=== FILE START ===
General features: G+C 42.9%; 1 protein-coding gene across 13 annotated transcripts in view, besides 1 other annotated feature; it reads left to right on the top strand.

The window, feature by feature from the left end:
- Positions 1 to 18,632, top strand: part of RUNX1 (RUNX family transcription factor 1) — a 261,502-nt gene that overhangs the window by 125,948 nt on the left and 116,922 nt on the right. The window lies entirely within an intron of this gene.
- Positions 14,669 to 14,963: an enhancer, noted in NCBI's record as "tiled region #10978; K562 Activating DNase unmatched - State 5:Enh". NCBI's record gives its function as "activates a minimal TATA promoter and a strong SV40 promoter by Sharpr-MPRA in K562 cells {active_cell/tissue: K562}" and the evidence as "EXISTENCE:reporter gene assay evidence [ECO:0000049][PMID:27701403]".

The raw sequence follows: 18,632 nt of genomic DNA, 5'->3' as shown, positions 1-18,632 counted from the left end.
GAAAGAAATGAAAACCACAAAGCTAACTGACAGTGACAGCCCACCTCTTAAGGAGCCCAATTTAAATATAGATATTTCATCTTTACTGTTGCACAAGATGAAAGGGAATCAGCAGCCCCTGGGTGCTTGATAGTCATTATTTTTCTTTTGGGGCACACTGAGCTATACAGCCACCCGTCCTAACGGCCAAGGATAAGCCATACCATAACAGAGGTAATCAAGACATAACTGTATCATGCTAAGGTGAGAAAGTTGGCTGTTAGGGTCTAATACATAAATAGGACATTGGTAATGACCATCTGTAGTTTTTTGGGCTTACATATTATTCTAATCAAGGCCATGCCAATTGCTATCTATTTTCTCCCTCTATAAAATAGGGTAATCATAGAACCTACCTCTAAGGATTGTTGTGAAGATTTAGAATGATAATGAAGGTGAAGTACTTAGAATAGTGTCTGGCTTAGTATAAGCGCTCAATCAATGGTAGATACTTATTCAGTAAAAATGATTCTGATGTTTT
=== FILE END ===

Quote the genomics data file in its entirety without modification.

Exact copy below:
General features: G+C 42.9%; 1 protein-coding gene across 13 annotated transcripts in view, besides 1 other annotated feature; it reads left to right on the top strand.

The window, feature by feature from the left end:
- Positions 1 to 18,632, top strand: part of RUNX1 (RUNX family transcription factor 1) — a 261,502-nt gene that overhangs the window by 125,948 nt on the left and 116,922 nt on the right. The window lies entirely within an intron of this gene.
- Positions 14,669 to 14,963: an enhancer, noted in NCBI's record as "tiled region #10978; K562 Activating DNase unmatched - State 5:Enh". NCBI's record gives its function as "activates a minimal TATA promoter and a strong SV40 promoter by Sharpr-MPRA in K562 cells {active_cell/tissue: K562}" and the evidence as "EXISTENCE:reporter gene assay evidence [ECO:0000049][PMID:27701403]".

The raw sequence follows: 18,632 nt of genomic DNA, 5'->3' as shown, positions 1-18,632 counted from the left end.
GAAAGAAATGAAAACCACAAAGCTAACTGACAGTGACAGCCCACCTCTTAAGGAGCCCAATTTAAATATAGATATTTCATCTTTACTGTTGCACAAGATGAAAGGGAATCAGCAGCCCCTGGGTGCTTGATAGTCATTATTTTTCTTTTGGGGCACACTGAGCTATACAGCCACCCGTCCTAACGGCCAAGGATAAGCCATACCATAACAGAGGTAATCAAGACATAACTGTATCATGCTAAGGTGAGAAAGTTGGCTGTTAGGGTCTAATACATAAATAGGACATTGGTAATGACCATCTGTAGTTTTTTGGGCTTACATATTATTCTAATCAAGGCCATGCCAATTGCTATCTATTTTCTCCCTCTATAAAATAGGGTAATCATAGAACCTACCTCTAAGGATTGTTGTGAAGATTTAGAATGATAATGAAGGTGAAGTACTTAGAATAGTGTCTGGCTTAGTATAAGCGCTCAATCAATGGTAGATACTTATTCAGTAAAAATGATTCTGATGTTTT